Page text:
A family friend died last week. She was quite ill, but no one expected it to come this soon. As we approach Easter, where Christians celebrate the resurrection of Jesus, I thought I would first start with a practical application of Jesus’ rising from the dead. We’ll get to the theological and philosophical details later. But for now, the point is to realize that most all of the theology and philosophy and logic tends to fall short when you are staring into a casket. So I submit two responses from people at the death of their loved ones.
The first Chief Justice of the US Supreme Court, John Jay, wrote this on May 28, 1802 to his children just after the death of his wife:
Now if Christ be preached that he rose from the dead, how say some among you that there is no resurrection of the dead?… Behold I show you a mystery; we shall not all sleep, but we shall all be changed.… Death is swallowed up in victory. (I Corinthians 15)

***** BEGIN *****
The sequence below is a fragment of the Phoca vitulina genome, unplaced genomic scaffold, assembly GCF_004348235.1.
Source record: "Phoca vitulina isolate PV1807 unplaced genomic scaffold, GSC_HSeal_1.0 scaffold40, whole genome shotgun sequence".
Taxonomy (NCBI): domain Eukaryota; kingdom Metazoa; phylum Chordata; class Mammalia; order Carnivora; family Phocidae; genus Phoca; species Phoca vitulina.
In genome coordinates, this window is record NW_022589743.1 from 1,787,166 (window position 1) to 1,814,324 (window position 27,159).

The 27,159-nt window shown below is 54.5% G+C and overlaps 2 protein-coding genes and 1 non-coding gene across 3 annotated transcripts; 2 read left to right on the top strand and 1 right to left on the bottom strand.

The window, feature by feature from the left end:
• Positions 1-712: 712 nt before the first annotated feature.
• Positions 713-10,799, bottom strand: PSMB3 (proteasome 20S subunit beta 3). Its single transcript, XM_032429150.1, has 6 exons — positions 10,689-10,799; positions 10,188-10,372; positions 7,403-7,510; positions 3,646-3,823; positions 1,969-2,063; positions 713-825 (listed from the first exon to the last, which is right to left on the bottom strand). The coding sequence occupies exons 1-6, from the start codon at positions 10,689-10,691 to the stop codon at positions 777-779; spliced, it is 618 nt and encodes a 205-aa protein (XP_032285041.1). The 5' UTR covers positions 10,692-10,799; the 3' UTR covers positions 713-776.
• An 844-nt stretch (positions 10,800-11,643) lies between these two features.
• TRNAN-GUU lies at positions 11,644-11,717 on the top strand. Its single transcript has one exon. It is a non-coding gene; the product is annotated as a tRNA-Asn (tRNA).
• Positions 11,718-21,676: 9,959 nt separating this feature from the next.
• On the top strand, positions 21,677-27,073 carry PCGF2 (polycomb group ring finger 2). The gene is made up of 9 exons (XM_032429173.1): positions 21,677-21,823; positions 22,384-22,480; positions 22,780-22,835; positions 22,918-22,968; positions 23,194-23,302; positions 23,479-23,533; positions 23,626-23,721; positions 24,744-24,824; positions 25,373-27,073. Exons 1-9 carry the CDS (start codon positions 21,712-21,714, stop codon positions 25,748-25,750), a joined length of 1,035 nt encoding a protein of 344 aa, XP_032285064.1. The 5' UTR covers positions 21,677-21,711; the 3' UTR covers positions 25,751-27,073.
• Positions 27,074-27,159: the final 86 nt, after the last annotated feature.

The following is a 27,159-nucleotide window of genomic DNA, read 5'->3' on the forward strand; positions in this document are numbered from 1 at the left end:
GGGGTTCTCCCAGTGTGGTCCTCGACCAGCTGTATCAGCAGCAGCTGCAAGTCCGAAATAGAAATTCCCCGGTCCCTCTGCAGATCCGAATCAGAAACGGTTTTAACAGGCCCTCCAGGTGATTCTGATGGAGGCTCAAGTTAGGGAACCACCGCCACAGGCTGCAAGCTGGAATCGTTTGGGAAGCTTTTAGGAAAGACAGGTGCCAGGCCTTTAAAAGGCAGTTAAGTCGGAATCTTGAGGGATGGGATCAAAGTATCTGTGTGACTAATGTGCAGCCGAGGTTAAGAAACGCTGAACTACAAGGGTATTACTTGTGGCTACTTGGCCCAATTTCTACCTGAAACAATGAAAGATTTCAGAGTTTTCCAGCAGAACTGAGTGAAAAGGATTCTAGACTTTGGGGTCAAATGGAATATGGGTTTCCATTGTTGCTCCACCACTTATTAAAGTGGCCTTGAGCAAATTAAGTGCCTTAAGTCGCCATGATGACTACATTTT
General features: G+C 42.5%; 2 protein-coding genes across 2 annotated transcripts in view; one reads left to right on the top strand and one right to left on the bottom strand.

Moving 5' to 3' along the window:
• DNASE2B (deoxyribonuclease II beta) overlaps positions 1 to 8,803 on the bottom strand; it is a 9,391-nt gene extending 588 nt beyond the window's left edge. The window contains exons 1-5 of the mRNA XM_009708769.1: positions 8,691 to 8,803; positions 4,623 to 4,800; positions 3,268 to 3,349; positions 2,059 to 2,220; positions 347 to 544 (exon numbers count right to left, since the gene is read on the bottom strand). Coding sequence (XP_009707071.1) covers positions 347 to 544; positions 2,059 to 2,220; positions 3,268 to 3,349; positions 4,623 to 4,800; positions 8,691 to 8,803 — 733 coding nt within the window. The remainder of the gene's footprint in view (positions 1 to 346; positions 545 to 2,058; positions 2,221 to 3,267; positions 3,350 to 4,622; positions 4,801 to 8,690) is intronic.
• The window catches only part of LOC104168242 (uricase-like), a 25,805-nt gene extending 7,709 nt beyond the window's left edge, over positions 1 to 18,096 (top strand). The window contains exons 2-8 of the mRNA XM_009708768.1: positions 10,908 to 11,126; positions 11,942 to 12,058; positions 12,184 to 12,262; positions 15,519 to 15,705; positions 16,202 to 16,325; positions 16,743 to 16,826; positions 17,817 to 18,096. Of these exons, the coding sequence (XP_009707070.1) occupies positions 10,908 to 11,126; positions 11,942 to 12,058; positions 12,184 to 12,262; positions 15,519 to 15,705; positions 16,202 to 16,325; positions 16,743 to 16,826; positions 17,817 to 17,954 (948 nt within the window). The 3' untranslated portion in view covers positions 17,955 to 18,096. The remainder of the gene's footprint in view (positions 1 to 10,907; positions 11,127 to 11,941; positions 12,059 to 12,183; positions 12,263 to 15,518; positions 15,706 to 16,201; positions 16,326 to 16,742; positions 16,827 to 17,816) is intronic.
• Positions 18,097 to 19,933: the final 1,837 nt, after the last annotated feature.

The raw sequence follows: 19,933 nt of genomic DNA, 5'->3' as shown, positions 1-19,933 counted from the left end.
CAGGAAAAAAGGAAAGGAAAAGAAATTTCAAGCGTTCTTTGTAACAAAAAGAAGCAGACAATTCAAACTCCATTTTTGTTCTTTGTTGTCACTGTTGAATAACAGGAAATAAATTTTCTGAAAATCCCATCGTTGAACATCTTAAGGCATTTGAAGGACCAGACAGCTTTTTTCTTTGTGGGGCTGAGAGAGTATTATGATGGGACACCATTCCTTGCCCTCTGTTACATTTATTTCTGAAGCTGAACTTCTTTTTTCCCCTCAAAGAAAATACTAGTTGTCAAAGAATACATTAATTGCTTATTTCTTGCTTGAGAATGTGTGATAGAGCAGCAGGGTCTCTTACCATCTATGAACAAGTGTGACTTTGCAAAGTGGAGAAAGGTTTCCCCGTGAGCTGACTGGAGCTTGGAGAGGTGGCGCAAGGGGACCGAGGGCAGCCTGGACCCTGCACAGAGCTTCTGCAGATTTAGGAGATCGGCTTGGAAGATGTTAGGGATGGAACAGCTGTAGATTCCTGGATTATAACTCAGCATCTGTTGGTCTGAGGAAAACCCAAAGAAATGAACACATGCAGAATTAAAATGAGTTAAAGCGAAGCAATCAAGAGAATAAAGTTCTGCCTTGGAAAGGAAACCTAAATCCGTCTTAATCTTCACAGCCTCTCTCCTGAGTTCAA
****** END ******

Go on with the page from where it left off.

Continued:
By contrast, I quote the brother of Pat Tillman, the NFL player who was killed in Afganistan. Pat’s brother was drinking beer while at the podium, speaking at his brother’s funeral:
He’s not with God. He’s [expletive] dead. He’s not religious. Thanks for your thoughts, but he’s [expletive] dead.
So here we have a vivid contrast. One person has hope and can look death in the eye and say there is indeed a future, that we can be victorious over death. The other denies the existence of God, and all he has is ‘just dead.’ For such a view, there is no point, no purpose, no future. All we can say is the molecules that we call a person stopped moving around. Just dead.
If you allow Jesus, you can look at a casket and have hope: blessed, victorius, joyful, eternal hope. If you accept the secular worldview, all you have is dead. If you refuse Jesus, then you should at least be as honest as Tillman’s brother, and drink a beer. An empty beer can is as good is it will ever get for you.
I have read and reviewed a few logical arguments and philosophical positions about resurrection. None of them, pro or con, seem to mean much at a funeral. But hope does.